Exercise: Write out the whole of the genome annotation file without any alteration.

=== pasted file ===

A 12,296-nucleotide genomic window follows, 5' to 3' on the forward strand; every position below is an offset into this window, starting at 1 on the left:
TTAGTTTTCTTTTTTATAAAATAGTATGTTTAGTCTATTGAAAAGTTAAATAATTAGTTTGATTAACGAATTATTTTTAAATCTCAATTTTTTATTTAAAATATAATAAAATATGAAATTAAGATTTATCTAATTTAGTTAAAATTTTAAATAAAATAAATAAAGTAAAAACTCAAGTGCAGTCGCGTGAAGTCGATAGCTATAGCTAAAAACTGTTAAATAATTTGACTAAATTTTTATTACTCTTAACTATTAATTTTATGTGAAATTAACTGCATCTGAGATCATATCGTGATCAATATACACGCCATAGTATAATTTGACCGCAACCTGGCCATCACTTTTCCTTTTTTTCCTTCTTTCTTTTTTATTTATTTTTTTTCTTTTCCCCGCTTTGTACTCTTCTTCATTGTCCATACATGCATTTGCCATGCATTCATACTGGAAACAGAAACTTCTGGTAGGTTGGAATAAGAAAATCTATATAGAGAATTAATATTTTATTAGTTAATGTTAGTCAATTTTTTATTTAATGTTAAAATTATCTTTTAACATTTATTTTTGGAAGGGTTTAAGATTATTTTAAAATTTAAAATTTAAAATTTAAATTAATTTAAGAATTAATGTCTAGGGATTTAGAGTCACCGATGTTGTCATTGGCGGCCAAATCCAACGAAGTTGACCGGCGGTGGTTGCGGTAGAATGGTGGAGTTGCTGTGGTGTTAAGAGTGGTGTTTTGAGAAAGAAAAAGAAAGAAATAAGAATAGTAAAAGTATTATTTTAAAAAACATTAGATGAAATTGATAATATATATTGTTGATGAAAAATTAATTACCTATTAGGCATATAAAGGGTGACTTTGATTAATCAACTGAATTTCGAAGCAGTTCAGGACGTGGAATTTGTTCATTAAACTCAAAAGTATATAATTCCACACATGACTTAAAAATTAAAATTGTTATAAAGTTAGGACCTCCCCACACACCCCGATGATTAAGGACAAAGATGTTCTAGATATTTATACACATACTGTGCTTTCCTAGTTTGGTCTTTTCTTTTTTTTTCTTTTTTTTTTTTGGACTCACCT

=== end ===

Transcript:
A 12,296-nucleotide genomic window follows, 5' to 3' on the forward strand; every position below is an offset into this window, starting at 1 on the left:
TTAGTTTTCTTTTTTATAAAATAGTATGTTTAGTCTATTGAAAAGTTAAATAATTAGTTTGATTAACGAATTATTTTTAAATCTCAATTTTTTATTTAAAATATAATAAAATATGAAATTAAGATTTATCTAATTTAGTTAAAATTTTAAATAAAATAAATAAAGTAAAAACTCAAGTGCAGTCGCGTGAAGTCGATAGCTATAGCTAAAAACTGTTAAATAATTTGACTAAATTTTTATTACTCTTAACTATTAATTTTATGTGAAATTAACTGCATCTGAGATCATATCGTGATCAATATACACGCCATAGTATAATTTGACCGCAACCTGGCCATCACTTTTCCTTTTTTTCCTTCTTTCTTTTTTATTTATTTTTTTTCTTTTCCCCGCTTTGTACTCTTCTTCATTGTCCATACATGCATTTGCCATGCATTCATACTGGAAACAGAAACTTCTGGTAGGTTGGAATAAGAAAATCTATATAGAGAATTAATATTTTATTAGTTAATGTTAGTCAATTTTTTATTTAATGTTAAAATTATCTTTTAACATTTATTTTTGGAAGGGTTTAAGATTATTTTAAAATTTAAAATTTAAAATTTAAATTAATTTAAGAATTAATGTCTAGGGATTTAGAGTCACCGATGTTGTCATTGGCGGCCAAATCCAACGAAGTTGACCGGCGGTGGTTGCGGTAGAATGGTGGAGTTGCTGTGGTGTTAAGAGTGGTGTTTTGAGAAAGAAAAAGAAAGAAATAAGAATAGTAAAAGTATTATTTTAAAAAACATTAGATGAAATTGATAATATATATTGTTGATGAAAAATTAATTACCTATTAGGCATATAAAGGGTGACTTTGATTAATCAACTGAATTTCGAAGCAGTTCAGGACGTGGAATTTGTTCATTAAACTCAAAAGTATATAATTCCACACATGACTTAAAAATTAAAATTGTTATAAAGTTAGGACCTCCCCACACACCCCGATGATTAAGGACAAAGATGTTCTAGATATTTATACACATACTGTGCTTTCCTAGTTTGGTCTTTTCTTTTTTTTTCTTTTTTTTTTTTGGACTCACCT